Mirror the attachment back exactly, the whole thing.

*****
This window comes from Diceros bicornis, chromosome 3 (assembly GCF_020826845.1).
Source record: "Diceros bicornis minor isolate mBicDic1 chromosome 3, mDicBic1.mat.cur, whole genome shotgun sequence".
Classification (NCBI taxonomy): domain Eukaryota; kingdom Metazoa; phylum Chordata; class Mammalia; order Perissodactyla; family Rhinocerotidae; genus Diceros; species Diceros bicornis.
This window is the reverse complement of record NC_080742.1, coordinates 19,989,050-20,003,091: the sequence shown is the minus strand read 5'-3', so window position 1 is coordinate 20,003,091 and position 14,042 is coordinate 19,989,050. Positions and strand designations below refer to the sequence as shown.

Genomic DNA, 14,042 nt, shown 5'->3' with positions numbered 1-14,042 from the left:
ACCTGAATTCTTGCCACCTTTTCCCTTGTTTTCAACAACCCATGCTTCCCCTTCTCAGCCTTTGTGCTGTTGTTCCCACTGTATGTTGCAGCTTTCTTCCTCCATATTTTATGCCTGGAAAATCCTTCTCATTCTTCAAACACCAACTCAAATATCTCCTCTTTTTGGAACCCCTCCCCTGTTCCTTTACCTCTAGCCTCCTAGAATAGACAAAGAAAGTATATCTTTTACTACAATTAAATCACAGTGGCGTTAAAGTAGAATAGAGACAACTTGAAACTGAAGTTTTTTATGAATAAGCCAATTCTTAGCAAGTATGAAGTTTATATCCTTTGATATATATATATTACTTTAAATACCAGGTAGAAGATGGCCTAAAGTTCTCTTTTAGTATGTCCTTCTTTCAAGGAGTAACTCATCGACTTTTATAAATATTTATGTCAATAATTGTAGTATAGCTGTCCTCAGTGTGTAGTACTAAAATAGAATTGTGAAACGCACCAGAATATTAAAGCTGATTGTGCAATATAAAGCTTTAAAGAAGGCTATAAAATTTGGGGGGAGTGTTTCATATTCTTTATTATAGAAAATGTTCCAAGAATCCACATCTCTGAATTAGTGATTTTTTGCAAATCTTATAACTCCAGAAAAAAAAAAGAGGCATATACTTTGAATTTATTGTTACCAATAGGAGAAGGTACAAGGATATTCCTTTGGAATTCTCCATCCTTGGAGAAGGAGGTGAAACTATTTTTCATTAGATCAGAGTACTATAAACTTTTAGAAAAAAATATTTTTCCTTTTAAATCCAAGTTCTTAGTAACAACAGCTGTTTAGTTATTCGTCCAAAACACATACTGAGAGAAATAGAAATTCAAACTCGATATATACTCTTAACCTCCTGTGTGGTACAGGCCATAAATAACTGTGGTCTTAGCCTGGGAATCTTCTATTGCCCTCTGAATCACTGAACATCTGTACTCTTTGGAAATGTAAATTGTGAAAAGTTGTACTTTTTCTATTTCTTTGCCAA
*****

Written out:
This window comes from Diceros bicornis, chromosome 3 (assembly GCF_020826845.1).
Source record: "Diceros bicornis minor isolate mBicDic1 chromosome 3, mDicBic1.mat.cur, whole genome shotgun sequence".
Classification (NCBI taxonomy): domain Eukaryota; kingdom Metazoa; phylum Chordata; class Mammalia; order Perissodactyla; family Rhinocerotidae; genus Diceros; species Diceros bicornis.
This window is the reverse complement of record NC_080742.1, coordinates 19,989,050-20,003,091: the sequence shown is the minus strand read 5'-3', so window position 1 is coordinate 20,003,091 and position 14,042 is coordinate 19,989,050. Positions and strand designations below refer to the sequence as shown.

Genomic DNA, 14,042 nt, shown 5'->3' with positions numbered 1-14,042 from the left:
ACCTGAATTCTTGCCACCTTTTCCCTTGTTTTCAACAACCCATGCTTCCCCTTCTCAGCCTTTGTGCTGTTGTTCCCACTGTATGTTGCAGCTTTCTTCCTCCATATTTTATGCCTGGAAAATCCTTCTCATTCTTCAAACACCAACTCAAATATCTCCTCTTTTTGGAACCCCTCCCCTGTTCCTTTACCTCTAGCCTCCTAGAATAGACAAAGAAAGTATATCTTTTACTACAATTAAATCACAGTGGCGTTAAAGTAGAATAGAGACAACTTGAAACTGAAGTTTTTTATGAATAAGCCAATTCTTAGCAAGTATGAAGTTTATATCCTTTGATATATATATATTACTTTAAATACCAGGTAGAAGATGGCCTAAAGTTCTCTTTTAGTATGTCCTTCTTTCAAGGAGTAACTCATCGACTTTTATAAATATTTATGTCAATAATTGTAGTATAGCTGTCCTCAGTGTGTAGTACTAAAATAGAATTGTGAAACGCACCAGAATATTAAAGCTGATTGTGCAATATAAAGCTTTAAAGAAGGCTATAAAATTTGGGGGGAGTGTTTCATATTCTTTATTATAGAAAATGTTCCAAGAATCCACATCTCTGAATTAGTGATTTTTTGCAAATCTTATAACTCCAGAAAAAAAAAAGAGGCATATACTTTGAATTTATTGTTACCAATAGGAGAAGGTACAAGGATATTCCTTTGGAATTCTCCATCCTTGGAGAAGGAGGTGAAACTATTTTTCATTAGATCAGAGTACTATAAACTTTTAGAAAAAAATATTTTTCCTTTTAAATCCAAGTTCTTAGTAACAACAGCTGTTTAGTTATTCGTCCAAAACACATACTGAGAGAAATAGAAATTCAAACTCGATATATACTCTTAACCTCCTGTGTGGTACAGGCCATAAATAACTGTGGTCTTAGCCTGGGAATCTTCTATTGCCCTCTGAATCACTGAACATCTGTACTCTTTGGAAATGTAAATTGTGAAAAGTTGTACTTTTTCTATTTCTTTGCCAA